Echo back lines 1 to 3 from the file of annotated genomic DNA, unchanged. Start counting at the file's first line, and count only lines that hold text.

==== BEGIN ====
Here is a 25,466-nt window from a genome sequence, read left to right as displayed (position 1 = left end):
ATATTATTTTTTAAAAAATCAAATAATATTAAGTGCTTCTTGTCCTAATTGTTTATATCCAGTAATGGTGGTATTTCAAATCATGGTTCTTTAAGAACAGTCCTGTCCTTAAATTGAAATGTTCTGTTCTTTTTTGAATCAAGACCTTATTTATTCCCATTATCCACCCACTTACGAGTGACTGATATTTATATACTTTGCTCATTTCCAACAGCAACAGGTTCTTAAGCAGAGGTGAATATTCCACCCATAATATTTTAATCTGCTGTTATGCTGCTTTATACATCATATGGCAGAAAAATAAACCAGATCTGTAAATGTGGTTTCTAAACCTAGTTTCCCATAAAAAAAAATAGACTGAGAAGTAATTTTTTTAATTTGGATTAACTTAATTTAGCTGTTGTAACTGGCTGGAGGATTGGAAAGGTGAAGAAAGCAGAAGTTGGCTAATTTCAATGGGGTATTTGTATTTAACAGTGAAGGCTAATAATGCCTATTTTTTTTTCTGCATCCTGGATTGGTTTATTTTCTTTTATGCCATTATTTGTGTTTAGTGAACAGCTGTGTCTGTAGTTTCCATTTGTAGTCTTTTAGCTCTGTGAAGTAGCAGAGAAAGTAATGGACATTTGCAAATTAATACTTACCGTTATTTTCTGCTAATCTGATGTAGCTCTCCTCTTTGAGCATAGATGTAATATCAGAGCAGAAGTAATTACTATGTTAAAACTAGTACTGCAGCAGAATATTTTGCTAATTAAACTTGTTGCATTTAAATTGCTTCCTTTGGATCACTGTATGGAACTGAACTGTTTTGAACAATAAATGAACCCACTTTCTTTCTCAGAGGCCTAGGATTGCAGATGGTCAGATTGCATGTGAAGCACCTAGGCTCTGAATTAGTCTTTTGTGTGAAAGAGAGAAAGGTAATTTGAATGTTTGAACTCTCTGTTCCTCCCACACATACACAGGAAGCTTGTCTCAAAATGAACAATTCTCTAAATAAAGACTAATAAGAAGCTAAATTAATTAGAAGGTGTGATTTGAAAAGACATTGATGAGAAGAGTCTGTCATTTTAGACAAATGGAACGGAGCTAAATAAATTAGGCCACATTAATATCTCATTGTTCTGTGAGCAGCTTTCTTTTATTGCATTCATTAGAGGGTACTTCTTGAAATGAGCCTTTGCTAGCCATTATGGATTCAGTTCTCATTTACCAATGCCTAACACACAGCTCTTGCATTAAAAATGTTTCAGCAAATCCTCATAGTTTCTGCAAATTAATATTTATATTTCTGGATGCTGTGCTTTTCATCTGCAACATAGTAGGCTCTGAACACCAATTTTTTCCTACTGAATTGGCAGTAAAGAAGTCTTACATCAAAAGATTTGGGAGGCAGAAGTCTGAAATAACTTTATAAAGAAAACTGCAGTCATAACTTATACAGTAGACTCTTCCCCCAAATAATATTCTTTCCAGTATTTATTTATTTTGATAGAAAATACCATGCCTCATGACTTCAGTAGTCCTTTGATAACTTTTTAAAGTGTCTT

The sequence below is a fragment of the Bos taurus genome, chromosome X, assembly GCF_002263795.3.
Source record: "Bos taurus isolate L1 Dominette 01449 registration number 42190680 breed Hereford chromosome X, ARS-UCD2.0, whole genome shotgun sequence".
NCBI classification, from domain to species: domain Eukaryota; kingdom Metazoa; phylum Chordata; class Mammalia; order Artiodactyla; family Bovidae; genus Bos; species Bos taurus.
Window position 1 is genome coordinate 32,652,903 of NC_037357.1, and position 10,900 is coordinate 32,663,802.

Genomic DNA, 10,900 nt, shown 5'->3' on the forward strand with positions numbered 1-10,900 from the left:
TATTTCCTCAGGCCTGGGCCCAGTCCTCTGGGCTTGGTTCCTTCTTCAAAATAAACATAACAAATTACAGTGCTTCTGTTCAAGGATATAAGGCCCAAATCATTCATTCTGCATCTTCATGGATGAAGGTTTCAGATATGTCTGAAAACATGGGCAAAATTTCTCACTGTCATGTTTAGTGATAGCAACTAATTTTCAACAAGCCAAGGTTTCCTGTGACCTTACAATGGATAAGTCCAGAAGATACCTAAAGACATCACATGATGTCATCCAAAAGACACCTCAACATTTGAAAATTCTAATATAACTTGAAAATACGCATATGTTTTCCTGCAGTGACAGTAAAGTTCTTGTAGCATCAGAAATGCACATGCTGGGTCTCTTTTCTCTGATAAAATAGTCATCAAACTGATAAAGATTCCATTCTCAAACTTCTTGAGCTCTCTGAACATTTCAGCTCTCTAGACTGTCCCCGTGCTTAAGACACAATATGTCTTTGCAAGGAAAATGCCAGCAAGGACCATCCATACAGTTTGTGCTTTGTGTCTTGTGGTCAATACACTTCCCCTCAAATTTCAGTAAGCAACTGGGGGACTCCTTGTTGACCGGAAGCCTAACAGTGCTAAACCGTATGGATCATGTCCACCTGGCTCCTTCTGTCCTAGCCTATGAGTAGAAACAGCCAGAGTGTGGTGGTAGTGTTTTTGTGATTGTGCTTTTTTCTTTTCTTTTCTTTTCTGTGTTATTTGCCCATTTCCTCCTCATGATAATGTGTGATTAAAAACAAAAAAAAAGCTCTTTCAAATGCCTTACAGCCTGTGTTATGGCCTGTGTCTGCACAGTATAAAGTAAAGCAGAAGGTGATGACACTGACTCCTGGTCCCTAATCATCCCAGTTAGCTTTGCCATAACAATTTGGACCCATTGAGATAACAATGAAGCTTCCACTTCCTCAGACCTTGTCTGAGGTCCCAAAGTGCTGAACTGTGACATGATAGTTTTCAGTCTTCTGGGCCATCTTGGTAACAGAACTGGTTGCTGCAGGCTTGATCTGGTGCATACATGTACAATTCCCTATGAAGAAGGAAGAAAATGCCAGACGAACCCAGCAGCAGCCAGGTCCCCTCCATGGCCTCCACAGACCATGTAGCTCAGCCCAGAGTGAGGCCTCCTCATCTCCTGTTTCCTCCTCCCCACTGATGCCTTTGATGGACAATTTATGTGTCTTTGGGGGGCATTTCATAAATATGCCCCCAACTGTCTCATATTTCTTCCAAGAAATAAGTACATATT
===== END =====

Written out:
Here is a 25,466-nt window from a genome sequence, read left to right as displayed (position 1 = left end):
ATATTATTTTTTAAAAAATCAAATAATATTAAGTGCTTCTTGTCCTAATTGTTTATATCCAGTAATGGTGGTATTTCAAATCATGGTTCTTTAAGAACAGTCCTGTCCTTAAATTGAAATGTTCTGTTCTTTTTTGAATCAAGACCTTATTTATTCCCATTATCCACCCACTTACGAGTGACTGATATTTATATACTTTGCTCATTTCCAACAGCAACAGGTTCTTAAGCAGAGGTGAATATTCCACCCATAATATTTTAATCTGCTGTTATGCTGCTTTATACATCATATGGCAGAAAAATAAACCAGATCTGTAAATGTGGTTTCTAAACCTAGTTTCCCATAAAAAAAAATAGACTGAGAAGTAATTTTTTTAATTTGGATTAACTTAATTTAGCTGTTGTAACTGGCTGGAGGATTGGAAAGGTGAAGAAAGCAGAAGTTGGCTAATTTCAATGGGGTATTTGTATTTAACAGTGAAGGCTAATAATGCCTATTTTTTTTTCTGCATCCTGGATTGGTTTATTTTCTTTTATGCCATTATTTGTGTTTAGTGAACAGCTGTGTCTGTAGTTTCCATTTGTAGTCTTTTAGCTCTGTGAAGTAGCAGAGAAAGTAATGGACATTTGCAAATTAATACTTACCGTTATTTTCTGCTAATCTGATGTAGCTCTCCTCTTTGAGCATAGATGTAATATCAGAGCAGAAGTAATTACTATGTTAAAACTAGTACTGCAGCAGAATATTTTGCTAATTAAACTTGTTGCATTTAAATTGCTTCCTTTGGATCACTGTATGGAACTGAACTGTTTTGAACAATAAATGAACCCACTTTCTTTCTCAGAGGCCTAGGATTGCAGATGGTCAGATTGCATGTGAAGCACCTAGGCTCTGAATTAGTCTTTTGTGTGAAAGAGAGAAAGGTAATTTGAATGTTTGAACTCTCTGTTCCTCCCACACATACACAGGAAGCTTGTCTCAAAATGAACAATTCTCTAAATAAAGACTAATAAGAAGCTAAATTAATTAGAAGGTGTGATTTGAAAAGACATTGATGAGAAGAGTCTGTCATTTTAGACAAATGGAACGGAGCTAAATAAATTAGGCCACATTAATATCTCATTGTTCTGTGAGCAGCTTTCTTTTATTGCATTCATTAGAGGGTACTTCTTGAAATGAGCCTTTGCTAGCCATTATGGATTCAGTTCTCATTTACCAATGCCTAACACACAGCTCTTGCATTAAAAATGTTTCAGCAAATCCTCATAGTTTCTGCAAATTAATATTTATATTTCTGGATGCTGTGCTTTTCATCTGCAACATAGTAGGCTCTGAACACCAATTTTTTCCTACTGAATTGGCAGTAAAGAAGTCTTACATCAAAAGATTTGGGAGGCAGAAGTCTGAAATAACTTTATAAAGAAAACTGCAGTCATAACTTATACAGTAGACTCTTCCCCCAAATAATATTCTTTCCAGTATTTATTTATTTTGATAGAAAATACCATGCCTCATGACTTCAGTAGTCCTTTGATAACTTTTTAAAGTGTCTT

The sequence below is a fragment of the Bos taurus genome, chromosome X, assembly GCF_002263795.3.